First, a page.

From technology to help individuals with reduced mobility navigate the city streets and sidewalks, to monitoring air pollution levels and deviating traffic in real-time, or crowdsourcing proposals for use and activation of public space, there are a range of innovation programmes and projects where data is used and directed at improving the well-being of residents.
Across the majority of well-being indicators, cities with a high level of public sector innovation and data use capacity have better wellbeing outcomes than cities with low capacity
Note : PSI capacity and data use indexes comprise different city samples and should not be compared to each other. Data presented in graph represent descriptive statistics.
Surveyed cities with a dedicated staff, a formal strategy and a holistic approach to innovation have more satisfied residents
Cities with innovation staff show an almost 10 percentage point lead in share of residents satisied with the city versus cities with no dedicated innovation staff. Cities that take a holistic approach versus a policy sector approach have a 4 percentage point lead in share of residents satisfied with the city, and cities that have a formal innovation strategy have a nearly 3 percentage point lead in share of residents satisfied with the city compared to cities that do not have a formal innovation strategy.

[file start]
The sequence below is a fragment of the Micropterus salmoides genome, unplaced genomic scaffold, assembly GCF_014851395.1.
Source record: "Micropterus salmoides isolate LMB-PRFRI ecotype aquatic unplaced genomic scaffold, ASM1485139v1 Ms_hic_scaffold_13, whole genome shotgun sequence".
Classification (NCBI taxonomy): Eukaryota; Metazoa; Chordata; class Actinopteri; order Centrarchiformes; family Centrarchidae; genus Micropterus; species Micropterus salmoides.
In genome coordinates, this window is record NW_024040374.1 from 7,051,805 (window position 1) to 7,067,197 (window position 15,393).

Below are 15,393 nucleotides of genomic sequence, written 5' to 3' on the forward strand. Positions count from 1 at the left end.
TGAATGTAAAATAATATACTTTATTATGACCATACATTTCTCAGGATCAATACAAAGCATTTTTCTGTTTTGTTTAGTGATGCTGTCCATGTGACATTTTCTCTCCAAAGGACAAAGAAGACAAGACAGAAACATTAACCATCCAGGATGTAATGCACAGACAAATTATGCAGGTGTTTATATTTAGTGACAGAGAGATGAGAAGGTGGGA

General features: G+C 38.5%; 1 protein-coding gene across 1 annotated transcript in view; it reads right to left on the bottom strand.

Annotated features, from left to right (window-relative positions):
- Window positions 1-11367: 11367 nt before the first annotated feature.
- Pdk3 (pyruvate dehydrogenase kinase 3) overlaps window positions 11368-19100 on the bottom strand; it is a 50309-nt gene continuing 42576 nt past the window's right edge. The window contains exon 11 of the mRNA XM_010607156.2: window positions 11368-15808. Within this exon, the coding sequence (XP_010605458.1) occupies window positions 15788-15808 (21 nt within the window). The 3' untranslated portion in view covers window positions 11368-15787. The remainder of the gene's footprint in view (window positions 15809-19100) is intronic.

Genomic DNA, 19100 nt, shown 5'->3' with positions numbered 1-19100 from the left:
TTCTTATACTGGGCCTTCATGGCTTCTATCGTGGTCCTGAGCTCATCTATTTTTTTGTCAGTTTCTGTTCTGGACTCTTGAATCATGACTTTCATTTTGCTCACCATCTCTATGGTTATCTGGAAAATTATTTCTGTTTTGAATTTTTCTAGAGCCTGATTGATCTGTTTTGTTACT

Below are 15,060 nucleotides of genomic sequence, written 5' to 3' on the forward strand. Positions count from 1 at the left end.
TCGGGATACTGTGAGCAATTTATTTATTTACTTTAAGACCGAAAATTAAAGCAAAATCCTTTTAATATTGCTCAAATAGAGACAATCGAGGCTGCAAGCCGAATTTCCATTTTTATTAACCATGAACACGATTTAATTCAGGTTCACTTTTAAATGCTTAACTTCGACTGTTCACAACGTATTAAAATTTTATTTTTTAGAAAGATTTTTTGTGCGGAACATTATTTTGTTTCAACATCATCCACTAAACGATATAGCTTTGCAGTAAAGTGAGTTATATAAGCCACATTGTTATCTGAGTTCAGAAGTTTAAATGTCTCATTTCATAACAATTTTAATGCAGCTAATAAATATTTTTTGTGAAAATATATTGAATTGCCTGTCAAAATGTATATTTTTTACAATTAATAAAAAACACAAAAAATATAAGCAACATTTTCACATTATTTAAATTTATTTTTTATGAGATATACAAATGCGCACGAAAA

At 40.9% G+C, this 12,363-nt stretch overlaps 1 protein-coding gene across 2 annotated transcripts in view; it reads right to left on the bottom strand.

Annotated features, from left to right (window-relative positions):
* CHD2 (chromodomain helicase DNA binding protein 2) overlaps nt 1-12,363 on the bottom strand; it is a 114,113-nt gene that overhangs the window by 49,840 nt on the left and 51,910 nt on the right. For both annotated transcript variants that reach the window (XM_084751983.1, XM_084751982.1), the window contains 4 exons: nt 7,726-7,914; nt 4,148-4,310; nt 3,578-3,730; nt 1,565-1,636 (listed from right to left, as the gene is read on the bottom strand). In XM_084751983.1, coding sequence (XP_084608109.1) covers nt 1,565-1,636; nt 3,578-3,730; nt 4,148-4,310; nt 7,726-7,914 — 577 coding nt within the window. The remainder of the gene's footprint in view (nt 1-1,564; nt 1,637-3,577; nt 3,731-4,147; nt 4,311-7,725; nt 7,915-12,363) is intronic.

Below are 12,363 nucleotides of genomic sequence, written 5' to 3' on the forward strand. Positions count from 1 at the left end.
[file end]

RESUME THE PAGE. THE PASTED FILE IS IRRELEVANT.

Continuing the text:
Surveyed cities with high public sector innovation capacity are more walkable and have higher resident satisfaction with public transport.
Cities with high public sector innovation capacity have a walkability index almost 10 percentage points higher than those with low capacity. Likewise, residents of cities with high innovation capacity are satisfied with public transport at a rate 9 percentage points higher than cities with low innovation capacity.
Surveyed cities adopting high level of stakeholder engagement and open data practice have more affordable housing
% of househoulds that spend less than 25% of income on rent